Just as the lawyer asked a question to test Jesus, these last words of our text might be considered a test of Jesus. Our text continues, “41Now while the Pharisees were gathered together, Jesus asked them a question, 42saying, ‘What do you think about the Christ? Whose son is he?’ They said to him, ‘The son of David.’ 43He said to them, ‘How is it then that David, in the Spirit, calls him Lord, saying, 44“The Lord said to my Lord, Sit at my right hand, until I put your enemies under your feet”? 45If then David calls him Lord, how is he his son?’ 46And no one was able to answer him a word, nor from that day did anyone dare to ask him any more questions” (v. 41-46).

Notice that unlike the questions of the Pharisees and the teachers of the law and even the Sadducees, who asked questions to trap Jesus, Jesus asks a question which is at the heart of the matter, the heart of the controversy, “Who is the Christ? Is He the Messiah?” Now, understand, the Pharisees do not believe that Jesus is the Christ or the Messiah. They believe Jesus is simply asking a theological question concerning the promised Messiah, the one promised back in the Garden of Eden and reiterated to Abraham, Isaac, Moses and so forth. The theological question is this, “Is the promised Messiah truly God?”

The Pharisees answer Jesus question saying that the promised Messiah is the son of David, in other words He is truly human. We would agree, Jesus is truly human, but Jesus is even more than simply being truly human as He will instruct the Pharisees.

In response to their answer, Jesus agrees, but furthers the answer by declaring that He is also truly God, as David calls Him Lord. Now, if you have been paying attention to the news of late, concerning the Mormon church, the question has been asked if the Mormon church is a cult or a part of the Christian church. For the Mormons, who consider themselves to be Christians, they view the Christ as a man who became a god and so they speak of the divinity of Jesus in such a way, also suggesting that we humans may also become gods. In other words, they believe they are a part of the Christian church because they do believe that Jesus is God, but not in the same way we believe that Jesus is God. Here again we are reminded that very often when speaking to others concerning our Christian faith and beliefs we must begin by defining our words. Concerning Jesus being God, He Himself answers otherwise and so does the Christian Church. As we profess and confess in our creeds, Jesus is truly God who was born as a human, taking on human flesh and blood. So now Jesus is both God and man at the same time and thus is the divinity of Jesus. And so according to the traditional Christian church, the Mormon church is a cult.

So, what does this mean? We answer this question by getting back to Jesus’ statement, “On these two commandments depend all the Law and the Prophets.” All The fulfillment of the commandments today, that is the fulfillment of God’s demand of perfection, and all of the fulfillment of the law and the prophets, flow out of love, not our love for God and love for neighbor, but out of God’s love for us.

Who is the Christ? He is God. He is truly divine, conceived by the power of the Holy Spirit and He is truly human, born of the human woman, the virgin Mary. Jesus is God who gave up the glory that was His in heaven in order to take on human flesh and blood and to do for us what we are unable to do.

After Adam and Eve sinned, the world was cursed. No longer do we have free will. Our will has been tainted by sin so our will is always to not do what God would have us to do. Again, our will is simply to sin, to live in sin, to sin daily and constantly. Since our will has been tainted so that we no longer have free will, we cannot meet God’s demand of perfection.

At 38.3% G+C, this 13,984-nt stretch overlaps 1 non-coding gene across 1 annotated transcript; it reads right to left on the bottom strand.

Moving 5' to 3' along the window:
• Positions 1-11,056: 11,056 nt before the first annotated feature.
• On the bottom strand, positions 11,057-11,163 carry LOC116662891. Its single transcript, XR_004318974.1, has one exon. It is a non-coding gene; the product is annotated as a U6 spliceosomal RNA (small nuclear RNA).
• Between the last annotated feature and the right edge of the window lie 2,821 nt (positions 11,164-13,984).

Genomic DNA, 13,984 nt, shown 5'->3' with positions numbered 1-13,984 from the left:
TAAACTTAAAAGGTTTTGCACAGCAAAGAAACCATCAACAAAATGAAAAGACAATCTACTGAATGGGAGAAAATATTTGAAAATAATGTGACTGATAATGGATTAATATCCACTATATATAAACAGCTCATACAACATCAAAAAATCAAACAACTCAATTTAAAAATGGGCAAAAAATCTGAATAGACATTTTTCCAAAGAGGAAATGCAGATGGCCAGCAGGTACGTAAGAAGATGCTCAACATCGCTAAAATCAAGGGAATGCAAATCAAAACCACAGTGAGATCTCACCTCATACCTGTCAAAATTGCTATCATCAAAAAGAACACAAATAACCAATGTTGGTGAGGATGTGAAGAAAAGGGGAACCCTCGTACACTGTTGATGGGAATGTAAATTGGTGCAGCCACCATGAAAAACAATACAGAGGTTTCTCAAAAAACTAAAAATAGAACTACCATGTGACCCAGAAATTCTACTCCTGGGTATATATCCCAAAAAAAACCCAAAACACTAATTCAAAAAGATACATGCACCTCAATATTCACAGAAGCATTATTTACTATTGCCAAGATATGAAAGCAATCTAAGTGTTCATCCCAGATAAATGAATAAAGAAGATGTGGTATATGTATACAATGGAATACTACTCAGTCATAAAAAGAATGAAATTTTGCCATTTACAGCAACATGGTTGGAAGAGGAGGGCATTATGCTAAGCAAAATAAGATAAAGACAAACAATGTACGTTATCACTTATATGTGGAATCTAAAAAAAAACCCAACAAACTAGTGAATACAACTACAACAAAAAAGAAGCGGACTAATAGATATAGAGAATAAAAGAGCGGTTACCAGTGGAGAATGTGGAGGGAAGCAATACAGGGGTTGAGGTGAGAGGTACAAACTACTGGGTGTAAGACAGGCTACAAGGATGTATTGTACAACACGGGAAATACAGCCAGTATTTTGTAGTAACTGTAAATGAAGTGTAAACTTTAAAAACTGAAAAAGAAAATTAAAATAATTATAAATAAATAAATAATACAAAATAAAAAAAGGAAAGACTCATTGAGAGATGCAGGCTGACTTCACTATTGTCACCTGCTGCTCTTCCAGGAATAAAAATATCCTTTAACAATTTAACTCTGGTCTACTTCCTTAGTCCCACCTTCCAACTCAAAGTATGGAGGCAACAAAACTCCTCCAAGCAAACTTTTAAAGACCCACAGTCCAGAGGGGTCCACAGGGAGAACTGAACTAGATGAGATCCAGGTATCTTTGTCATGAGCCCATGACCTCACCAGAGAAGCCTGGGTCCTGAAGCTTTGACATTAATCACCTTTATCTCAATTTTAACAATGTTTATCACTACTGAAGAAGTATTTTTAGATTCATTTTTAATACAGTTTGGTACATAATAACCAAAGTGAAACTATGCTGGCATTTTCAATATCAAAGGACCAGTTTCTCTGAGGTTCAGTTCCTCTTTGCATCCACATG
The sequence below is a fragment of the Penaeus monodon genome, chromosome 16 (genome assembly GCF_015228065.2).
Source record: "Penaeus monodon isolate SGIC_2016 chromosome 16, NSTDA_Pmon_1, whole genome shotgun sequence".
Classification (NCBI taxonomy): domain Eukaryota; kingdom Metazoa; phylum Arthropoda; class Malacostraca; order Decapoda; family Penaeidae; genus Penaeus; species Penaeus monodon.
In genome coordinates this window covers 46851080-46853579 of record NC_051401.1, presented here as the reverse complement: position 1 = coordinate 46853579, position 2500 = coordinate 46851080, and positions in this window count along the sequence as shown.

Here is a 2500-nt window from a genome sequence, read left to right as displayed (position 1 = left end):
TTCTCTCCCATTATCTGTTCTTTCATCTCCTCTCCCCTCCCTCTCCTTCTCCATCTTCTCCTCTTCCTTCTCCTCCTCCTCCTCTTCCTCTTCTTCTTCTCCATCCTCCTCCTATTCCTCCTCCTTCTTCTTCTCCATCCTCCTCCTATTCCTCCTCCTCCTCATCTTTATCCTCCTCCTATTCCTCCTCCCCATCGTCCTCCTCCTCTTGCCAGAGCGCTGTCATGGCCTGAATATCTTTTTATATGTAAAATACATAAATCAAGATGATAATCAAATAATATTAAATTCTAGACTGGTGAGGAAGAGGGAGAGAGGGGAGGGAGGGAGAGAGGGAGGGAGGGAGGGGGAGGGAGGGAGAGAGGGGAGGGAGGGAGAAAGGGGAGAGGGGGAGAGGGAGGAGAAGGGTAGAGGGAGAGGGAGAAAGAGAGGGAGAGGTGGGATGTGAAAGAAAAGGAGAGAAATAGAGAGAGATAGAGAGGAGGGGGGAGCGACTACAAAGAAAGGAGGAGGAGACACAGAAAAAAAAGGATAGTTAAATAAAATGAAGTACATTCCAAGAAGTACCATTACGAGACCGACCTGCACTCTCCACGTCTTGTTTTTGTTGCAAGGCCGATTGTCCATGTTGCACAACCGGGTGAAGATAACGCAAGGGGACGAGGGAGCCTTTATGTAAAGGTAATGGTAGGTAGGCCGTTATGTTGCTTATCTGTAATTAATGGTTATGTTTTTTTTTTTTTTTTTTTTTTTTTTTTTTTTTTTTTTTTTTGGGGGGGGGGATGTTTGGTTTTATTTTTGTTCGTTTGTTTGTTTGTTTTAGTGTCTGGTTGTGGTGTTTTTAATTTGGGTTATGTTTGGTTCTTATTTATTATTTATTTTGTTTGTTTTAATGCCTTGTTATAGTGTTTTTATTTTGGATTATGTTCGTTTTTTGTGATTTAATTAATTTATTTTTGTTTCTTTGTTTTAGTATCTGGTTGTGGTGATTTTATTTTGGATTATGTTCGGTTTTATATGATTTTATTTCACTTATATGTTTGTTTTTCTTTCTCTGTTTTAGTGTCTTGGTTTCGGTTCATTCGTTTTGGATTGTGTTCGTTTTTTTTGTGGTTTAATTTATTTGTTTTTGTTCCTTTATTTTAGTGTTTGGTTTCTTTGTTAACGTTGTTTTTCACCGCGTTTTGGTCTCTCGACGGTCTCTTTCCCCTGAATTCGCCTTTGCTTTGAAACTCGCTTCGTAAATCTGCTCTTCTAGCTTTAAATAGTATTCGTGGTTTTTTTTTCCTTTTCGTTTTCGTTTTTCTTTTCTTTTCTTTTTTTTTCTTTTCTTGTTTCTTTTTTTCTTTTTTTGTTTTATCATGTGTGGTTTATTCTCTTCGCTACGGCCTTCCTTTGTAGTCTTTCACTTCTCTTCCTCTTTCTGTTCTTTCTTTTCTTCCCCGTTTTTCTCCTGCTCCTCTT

Because we cannot rescue or save ourselves, God provided a Savior. Jesus came to earth, God in flesh in order, first and foremost to live in perfection for us. God’s demand is perfection and we cannot be perfect. The fulness of the Gospel is the fact that Jesus lived for us. Jesus obeyed all of God’s laws perfectly, thus fulfilling the demands of the law of the commandments and Jesus fulfilled all the promises, all of the prophecies concerning the coming Messiah, thus fulfilling the demands of the Prophets. If Jesus had not obeyed all the laws perfectly and fulfilled all the Prophets perfectly, He would not be the Messiah.

After fulfilling all the law and the Prophets perfectly, after living a perfect life, Jesus then traded His righteousness for our sins. He who was without sin, He who knew no sin became sin for us. Jesus suffered and died to pay the price for our sins, but not just our sins, He paid the price for all sin, for all those sins committed before His incarnation and all those sins we have yet to commit. He paid the price for all sins, for all people, of all places, of all times. He paid the price for sin which was set in the Garden of Eden, death, physical death and apart from Him, eternal spiritual death which is hell. He suffered hell for us in our place so that by faith in Him we will never have to suffer hell.

In His fulfilling of the law and the prophets, in His fulfilling of all of Holy Scripture, in His living, taking our sins, suffering and dying, Jesus showed and shows His great love for us. He loves us. He shows His love for us by creating us, even though He knew we would bring a curse on His creation. He shows His love in His promise to send a Savior. He shows His love in His giving up the glory that was His in heaven as true God, in His taking on human fleshing, being born of a human woman, in His living perfectly for us in our place because we cannot, in His taking our sins upon Himself, in His suffering and dying to pay the price for our sins, in His rising from the dead, in His giving us faith, forgiveness and life, in His robing us with His robes of righteousness for eternity.